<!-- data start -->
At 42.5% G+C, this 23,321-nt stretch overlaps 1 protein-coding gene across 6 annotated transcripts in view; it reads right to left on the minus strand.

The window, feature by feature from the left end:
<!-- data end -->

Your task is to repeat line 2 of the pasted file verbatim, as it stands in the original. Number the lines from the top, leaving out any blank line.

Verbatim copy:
The window, feature by feature from the left end: